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Renter Wants Help After Ceiling Caves In

By Emily Cassulo
By ecassulo@wbbjtv.com

JACKSON, Tenn. - An East Jackson woman is homeless Wednesday, after the ceiling to her apartment caved in.

The collapse damaged several items in her apartment, but she said management told her they cannot pay for it. She came to 7 Eyewitness News looking for answers.

Stella Epperson said she came home from church to find her apartment destroyed after her ceiling collapsed.

"Where I had slept the night before on the couch, had I had been there, had it had fallen in on Monday night, I don't know if I would've been standing here today," she said.

Epperson said she was shocked. She has not had any issues at her apartment until now, and her neighbors have not either.

Management at Parkway East Apartments was outside cleaning up the mess the next morning, but Epperson said they still do not know what caused the collapse.

According to Epperson, management told her they could not pay for the damage done to her personal items because it is not in her lease. She said they should still be liable.

"It was not because it had rained, it was not because it had flooded, not because of a tornado. It was structure damage on their end," Epperson said.

7 Eyewitness News called the apartment complex looking for answers, but they just said "no comment."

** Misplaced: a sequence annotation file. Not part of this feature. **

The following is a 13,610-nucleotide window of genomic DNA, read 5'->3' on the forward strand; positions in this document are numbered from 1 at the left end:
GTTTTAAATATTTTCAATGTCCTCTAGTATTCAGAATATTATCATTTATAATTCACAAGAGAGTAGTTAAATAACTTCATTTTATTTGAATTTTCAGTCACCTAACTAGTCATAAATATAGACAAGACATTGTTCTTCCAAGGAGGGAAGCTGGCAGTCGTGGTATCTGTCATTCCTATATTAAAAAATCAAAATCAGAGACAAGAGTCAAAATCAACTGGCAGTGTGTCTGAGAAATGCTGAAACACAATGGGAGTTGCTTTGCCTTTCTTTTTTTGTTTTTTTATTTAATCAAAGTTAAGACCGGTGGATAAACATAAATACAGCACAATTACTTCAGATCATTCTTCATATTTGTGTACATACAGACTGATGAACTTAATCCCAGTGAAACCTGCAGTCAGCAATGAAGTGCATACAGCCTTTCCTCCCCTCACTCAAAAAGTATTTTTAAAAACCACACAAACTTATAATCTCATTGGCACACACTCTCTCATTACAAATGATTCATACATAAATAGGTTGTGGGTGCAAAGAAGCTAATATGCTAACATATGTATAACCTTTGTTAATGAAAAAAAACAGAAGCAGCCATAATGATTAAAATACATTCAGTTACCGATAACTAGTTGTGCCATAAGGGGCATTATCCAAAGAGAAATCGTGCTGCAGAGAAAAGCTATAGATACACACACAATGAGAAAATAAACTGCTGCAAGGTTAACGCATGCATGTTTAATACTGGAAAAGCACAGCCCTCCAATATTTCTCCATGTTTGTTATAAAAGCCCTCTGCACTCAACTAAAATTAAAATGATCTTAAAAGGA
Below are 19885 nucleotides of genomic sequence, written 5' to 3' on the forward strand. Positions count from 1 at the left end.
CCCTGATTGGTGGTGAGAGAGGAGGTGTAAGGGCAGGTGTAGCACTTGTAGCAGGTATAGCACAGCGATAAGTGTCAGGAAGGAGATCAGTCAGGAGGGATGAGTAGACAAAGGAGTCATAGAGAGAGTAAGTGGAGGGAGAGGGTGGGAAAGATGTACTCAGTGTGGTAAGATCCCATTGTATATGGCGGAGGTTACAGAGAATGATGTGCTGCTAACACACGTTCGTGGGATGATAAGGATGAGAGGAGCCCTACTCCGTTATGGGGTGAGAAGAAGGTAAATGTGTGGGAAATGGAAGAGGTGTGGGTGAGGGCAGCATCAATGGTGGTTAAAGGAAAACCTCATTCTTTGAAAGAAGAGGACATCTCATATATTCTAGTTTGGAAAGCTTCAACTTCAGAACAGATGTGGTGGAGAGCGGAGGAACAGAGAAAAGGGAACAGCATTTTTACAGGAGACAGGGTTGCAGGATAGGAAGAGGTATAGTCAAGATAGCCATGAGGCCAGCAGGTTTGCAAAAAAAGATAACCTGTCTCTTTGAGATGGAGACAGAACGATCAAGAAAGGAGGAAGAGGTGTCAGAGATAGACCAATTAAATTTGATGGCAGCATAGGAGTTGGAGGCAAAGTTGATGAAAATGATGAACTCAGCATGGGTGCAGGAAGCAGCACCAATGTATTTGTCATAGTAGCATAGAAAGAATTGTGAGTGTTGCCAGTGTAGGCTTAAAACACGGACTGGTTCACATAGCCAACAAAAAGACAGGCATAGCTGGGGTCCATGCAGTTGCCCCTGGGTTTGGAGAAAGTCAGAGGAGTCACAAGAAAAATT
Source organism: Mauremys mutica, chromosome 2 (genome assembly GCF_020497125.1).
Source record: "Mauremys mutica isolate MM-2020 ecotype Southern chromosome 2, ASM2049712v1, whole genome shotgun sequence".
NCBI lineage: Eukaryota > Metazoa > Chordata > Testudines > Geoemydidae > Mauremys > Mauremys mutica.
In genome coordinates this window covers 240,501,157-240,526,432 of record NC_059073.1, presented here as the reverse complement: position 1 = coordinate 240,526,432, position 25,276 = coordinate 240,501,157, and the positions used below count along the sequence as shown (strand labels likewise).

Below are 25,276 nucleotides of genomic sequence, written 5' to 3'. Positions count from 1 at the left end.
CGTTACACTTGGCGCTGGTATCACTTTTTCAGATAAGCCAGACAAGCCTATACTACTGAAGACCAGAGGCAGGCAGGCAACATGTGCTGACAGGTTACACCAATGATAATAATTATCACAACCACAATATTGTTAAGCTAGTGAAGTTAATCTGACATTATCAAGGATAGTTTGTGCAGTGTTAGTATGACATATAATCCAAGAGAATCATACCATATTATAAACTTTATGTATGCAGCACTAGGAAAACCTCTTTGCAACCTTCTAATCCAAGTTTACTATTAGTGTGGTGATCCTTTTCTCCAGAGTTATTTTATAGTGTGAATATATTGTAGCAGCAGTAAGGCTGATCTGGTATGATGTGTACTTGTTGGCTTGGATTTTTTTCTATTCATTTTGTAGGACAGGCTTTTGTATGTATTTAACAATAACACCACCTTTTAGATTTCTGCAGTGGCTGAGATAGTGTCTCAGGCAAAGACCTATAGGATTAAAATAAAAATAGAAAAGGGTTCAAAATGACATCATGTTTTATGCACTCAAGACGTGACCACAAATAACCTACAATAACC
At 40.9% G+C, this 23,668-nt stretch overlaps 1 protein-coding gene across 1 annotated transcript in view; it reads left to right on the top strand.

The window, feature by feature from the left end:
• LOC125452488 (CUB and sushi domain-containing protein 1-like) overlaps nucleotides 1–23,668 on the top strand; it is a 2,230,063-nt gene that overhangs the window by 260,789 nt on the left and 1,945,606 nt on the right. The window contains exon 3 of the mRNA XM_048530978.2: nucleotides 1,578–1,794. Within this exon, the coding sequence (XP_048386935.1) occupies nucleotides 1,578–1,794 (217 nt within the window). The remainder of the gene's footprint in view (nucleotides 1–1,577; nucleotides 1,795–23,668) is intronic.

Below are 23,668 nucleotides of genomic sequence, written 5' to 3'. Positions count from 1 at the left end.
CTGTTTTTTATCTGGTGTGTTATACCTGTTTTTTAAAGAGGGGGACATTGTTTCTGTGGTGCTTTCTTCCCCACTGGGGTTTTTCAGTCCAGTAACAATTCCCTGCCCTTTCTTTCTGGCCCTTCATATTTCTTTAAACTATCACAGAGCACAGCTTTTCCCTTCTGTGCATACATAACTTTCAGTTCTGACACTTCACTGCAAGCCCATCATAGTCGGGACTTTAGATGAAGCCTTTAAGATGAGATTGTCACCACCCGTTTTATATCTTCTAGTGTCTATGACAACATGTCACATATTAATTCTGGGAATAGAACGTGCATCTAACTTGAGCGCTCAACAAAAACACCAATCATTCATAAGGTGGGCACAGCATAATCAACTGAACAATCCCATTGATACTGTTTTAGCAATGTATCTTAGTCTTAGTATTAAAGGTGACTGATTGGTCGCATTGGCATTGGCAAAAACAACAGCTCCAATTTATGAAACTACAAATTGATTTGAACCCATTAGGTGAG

After our call, they told Epperson they would put her in a hotel for a few days.

Jackson attorney Mark Donohoe told 7 Eyewitness News it is too early to say who is liable for paying for the damage to Epperson's personal items.

He said management is only responsible for damage to the apartment itself, as long as Epperson was not at fault.

"If after all the facts are in, it appears that the apartment complex somehow was at fault, through some type of faulty construction, through failure to maintain the premises as they should have or through some other type of negligence, then they very well could be liable to pay her for what she's owed for the damages to her personal items," Donahoe said.

"My main concern is my property," Epperson said. "My personal content and the fact that if it has asbestos in it because I did have difficulty breathing after I had exited the apartment."

Epperson told 7 Eyewitness News she does not have renter's insurance, and does not have money to replace what she has lost.

The city said they will send out a housing codes inspector to look at the apartment, Thursday.